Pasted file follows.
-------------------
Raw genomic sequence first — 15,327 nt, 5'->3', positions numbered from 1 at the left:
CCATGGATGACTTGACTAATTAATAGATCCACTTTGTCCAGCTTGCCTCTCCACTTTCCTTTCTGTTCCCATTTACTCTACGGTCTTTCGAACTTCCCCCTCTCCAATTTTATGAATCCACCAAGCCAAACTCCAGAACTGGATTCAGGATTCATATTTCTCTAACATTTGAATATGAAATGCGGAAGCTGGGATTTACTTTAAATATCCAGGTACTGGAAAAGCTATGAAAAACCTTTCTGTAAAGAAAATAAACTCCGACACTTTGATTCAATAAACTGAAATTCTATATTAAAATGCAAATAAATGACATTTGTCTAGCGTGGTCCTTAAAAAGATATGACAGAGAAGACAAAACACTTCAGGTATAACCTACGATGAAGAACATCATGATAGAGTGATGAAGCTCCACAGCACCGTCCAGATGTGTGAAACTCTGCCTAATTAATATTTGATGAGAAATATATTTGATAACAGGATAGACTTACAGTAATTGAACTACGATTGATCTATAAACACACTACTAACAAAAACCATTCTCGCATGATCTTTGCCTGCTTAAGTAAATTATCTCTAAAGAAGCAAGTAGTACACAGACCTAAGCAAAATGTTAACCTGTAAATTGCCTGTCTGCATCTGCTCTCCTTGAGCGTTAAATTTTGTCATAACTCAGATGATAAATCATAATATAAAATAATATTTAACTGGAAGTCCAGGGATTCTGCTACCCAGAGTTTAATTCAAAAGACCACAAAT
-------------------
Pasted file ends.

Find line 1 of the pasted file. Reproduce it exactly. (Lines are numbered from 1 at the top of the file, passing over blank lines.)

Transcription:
Raw genomic sequence first — 15,327 nt, 5'->3', positions numbered from 1 at the left: